Domesday Book makes no reference to a town or market at Wells and the absence of one in early Norman times probably explains the transference of the see to Bath. A reference in 1136 mentions a market which was confirmed in a grant in 1160 of three markets. The establishment of the town therefore coincided with the church regaining cathedral status. Additional charters of Bishop Reginald (1169-91) extended the town's rights. Another charter of 1201 confirmed these rights and outlined the boundaries of the town. The town prospered from the C13 and was the largest town in the County in the C14. In 1298 two burgesses represented the town at Parliament. The 1327 Lay Subsidy listed 64 of the taxable inhabitants. A document of 1437 listed the inhabitants as including masons, hostlers, carpenters, weavers, tailors, goldsmiths etc. The town's prosperity came from the cloth industry and the cathedral. The relationship between the two was often uneasy as for example when Bishop Ralph obtained permission to wall off the precinct in 1340 and in 1493 when the town opened new mills without the bishop's permission Total independence for the borough came after the Reformation with a charter granted by Elizabeth I in 1589. In the C16-C17 the cloth industry moved elsewhere, but the town retained its important market focus. In the C19 its cheese market was the largest in the west of England Savaric's charter (1192-1205) details the bounds of the borough which are described in Aston and Leech. It excludes the Liberty (PRN 16420) and the suburb E of the cathedral and it is probable that some of the places listed on the S boundary are in the wrong order The central part of the town was probably planned with regular burgage plots along Sadler Street, High Street as far as Mill Street, Union Street, St Cuthbert's Street (N side) as far as the church, Priest Row (E side) and Chamberlain Street as far as St Cuthbert's. Back lanes were provided for those in Chamberlain Street and High Street, the lane behind the latter following St Andrew's stream. St Cuthbert's church was at the W end of this planned area. The alignments of the streets are roughly the same as that of the possible earlier church excavated in 1894. Tucker Street and St Thomas' Street, formerly Byestewalle, may have developed later as suburbs. A number of streets close to the cathedral were possibly altered from 1340 onwards as a result of Bishop Ralph's licence to divert streets. Before 1340 Milton Lane may have continued S across the present Cathedral Green, through Beckington's "new works" and along the W side of the moat. It is also possible that the present alignments of Tor Street, East Liberty, North Liberty and St Andrews Street may date from 1340 In 1341 the burgesses received the right to "enclose and fortify" the town but after prolonged litigation it was withdrawn. The town has a complex system of water supply. A key development is an agreement in 1451 to build conduits and channels along the main streets which details the routes to be followed and how the channels were to be constructed. An entry of 1459 provides further details of how the water supply was to pass from the churchyard of the cathedral into the market place By the C15 the main market area of the town was the High Street and the present Market Place. Documents, including the conveyance of land for building the "new works" in 1451, provide a detailed picture of the area. {1}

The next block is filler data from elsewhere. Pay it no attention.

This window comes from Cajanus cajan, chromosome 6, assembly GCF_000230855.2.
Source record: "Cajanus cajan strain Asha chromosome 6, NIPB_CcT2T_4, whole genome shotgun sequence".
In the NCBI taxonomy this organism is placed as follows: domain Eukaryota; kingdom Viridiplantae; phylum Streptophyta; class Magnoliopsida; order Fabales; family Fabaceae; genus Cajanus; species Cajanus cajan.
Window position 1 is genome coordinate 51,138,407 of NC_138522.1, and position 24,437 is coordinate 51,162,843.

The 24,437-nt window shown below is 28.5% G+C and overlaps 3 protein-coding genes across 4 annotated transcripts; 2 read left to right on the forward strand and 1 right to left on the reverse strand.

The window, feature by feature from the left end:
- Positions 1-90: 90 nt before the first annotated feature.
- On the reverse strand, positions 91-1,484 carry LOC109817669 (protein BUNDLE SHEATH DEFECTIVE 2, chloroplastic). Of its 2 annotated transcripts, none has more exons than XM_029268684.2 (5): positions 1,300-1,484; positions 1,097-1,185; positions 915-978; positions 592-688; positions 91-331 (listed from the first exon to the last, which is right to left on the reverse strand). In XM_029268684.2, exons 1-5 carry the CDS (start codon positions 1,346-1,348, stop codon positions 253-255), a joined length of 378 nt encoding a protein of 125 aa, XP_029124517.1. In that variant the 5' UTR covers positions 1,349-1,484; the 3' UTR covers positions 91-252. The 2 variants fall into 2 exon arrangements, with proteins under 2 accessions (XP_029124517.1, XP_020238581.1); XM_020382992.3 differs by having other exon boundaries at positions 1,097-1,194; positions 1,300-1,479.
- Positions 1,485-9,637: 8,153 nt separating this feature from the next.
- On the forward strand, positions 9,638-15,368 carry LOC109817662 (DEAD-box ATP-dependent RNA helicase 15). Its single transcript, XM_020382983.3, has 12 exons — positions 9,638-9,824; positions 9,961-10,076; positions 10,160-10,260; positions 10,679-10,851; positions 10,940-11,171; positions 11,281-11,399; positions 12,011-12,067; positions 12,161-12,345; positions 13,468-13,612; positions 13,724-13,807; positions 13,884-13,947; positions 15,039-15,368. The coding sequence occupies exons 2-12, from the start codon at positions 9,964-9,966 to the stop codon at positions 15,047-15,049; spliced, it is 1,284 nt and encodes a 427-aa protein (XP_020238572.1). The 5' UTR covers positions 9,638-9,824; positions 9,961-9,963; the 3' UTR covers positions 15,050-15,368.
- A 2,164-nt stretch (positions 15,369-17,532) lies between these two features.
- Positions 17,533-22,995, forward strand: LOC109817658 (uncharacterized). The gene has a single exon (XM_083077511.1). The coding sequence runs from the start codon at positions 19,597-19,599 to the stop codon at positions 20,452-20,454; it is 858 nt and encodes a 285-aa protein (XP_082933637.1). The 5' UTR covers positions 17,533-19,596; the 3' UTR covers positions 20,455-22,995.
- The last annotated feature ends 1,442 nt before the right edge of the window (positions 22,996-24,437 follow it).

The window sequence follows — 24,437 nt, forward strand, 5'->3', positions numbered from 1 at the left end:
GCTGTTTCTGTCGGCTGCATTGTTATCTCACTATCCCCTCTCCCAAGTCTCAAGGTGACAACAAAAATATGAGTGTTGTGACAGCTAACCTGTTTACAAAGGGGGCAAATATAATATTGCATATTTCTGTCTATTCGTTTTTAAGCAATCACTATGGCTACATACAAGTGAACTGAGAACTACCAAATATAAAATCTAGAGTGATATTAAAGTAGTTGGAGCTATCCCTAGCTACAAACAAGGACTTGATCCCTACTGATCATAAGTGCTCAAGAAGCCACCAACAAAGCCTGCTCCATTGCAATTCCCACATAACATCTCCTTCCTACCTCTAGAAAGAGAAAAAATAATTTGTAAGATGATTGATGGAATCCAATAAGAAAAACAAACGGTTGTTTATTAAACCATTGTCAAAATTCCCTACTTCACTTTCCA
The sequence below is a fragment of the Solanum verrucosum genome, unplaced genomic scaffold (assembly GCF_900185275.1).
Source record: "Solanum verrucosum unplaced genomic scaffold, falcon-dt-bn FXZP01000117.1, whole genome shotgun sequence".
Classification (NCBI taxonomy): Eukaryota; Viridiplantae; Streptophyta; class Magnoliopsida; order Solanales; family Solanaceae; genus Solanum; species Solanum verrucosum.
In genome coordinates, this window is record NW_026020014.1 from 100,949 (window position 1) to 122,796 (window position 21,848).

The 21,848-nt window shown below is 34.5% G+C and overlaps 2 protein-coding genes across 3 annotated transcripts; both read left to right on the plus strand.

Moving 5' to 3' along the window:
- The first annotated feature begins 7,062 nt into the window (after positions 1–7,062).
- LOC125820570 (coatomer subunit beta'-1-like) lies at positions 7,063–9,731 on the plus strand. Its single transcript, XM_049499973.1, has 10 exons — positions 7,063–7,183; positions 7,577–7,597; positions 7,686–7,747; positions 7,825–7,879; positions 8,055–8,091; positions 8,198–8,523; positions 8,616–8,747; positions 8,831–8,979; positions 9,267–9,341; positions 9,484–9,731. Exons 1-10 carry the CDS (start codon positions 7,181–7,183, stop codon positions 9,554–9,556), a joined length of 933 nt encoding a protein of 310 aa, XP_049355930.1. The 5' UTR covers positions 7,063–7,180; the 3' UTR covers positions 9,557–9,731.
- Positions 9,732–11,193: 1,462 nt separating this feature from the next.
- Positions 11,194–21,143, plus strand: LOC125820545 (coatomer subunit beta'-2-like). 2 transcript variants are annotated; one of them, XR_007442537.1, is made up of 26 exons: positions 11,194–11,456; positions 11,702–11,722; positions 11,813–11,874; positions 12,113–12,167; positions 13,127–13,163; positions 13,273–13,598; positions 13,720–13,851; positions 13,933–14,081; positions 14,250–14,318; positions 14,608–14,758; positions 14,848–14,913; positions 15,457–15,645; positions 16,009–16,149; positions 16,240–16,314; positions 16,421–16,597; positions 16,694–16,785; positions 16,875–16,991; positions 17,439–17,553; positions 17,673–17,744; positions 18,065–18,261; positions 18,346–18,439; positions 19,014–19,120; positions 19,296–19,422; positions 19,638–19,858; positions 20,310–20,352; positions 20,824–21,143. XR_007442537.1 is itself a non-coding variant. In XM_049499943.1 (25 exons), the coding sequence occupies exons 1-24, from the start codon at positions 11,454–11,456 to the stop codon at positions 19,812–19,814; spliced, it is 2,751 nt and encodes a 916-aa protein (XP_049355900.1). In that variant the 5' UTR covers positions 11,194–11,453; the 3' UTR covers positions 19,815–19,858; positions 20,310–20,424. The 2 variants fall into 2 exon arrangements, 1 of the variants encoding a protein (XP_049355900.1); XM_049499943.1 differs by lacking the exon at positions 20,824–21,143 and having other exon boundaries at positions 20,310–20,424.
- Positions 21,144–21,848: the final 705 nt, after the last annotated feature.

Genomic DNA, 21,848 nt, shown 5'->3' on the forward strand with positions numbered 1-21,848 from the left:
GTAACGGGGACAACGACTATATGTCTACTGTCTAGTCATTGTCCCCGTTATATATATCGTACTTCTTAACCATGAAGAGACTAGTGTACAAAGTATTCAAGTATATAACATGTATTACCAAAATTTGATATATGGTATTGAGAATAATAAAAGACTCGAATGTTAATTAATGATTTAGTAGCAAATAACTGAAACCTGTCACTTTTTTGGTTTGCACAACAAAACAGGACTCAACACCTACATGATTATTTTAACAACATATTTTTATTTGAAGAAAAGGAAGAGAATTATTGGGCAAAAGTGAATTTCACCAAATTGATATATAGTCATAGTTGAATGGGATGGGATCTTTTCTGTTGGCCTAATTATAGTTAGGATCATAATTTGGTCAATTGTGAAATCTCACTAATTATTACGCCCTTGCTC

Wells had a minster church C700, cathedral status in 909 and the first town charter in c1160. The modern town plan was established by the later Middle Ages and comprised three elemnts, the Liberty of St Andrew around the cathedral, the borough to the west and north and to the east a subhurb known as Byestwalles. {5}


0 Compiler comment - Webster, CJ (Chris). Somerset Historic Environment Record (12/02/2016). Location: Verbal, electronic or direct entry, no source retained.
1 Description - Aston, M and Leech, R. Historic Towns in Somerset.  (1977), 147-154.
2 Aerial photographs - DAP RK11-15. (1990) Location: HER digital information, prints in archive at Somerset Heritage Centre.
3 Description - Scrase, AJ. Wells: A Small City.  (2006)
4 Aerial photographs - DAP SU 07-08. (1990) Location: HER digital information, prints in archive at Somerset Heritage Centre.
5 Detailed records - Scrase, A. Development and change in burgage plots: The example of Wells. Journal of Historical Geography  15:4 (1989), 349-65
6 Aerial photographs - CUCAP MI 21. (5/7/1953) Location: HER files under PRN 25370.
7 Description - Gathercole, C. An Archaeological Assessment of Wells.  (2003) Somerset County Council extensive urban survey (EUS) report for English Heritage. Copy held in Local Studies collection at Somerset Heritage Centre.. Available online.

Record created in October 1987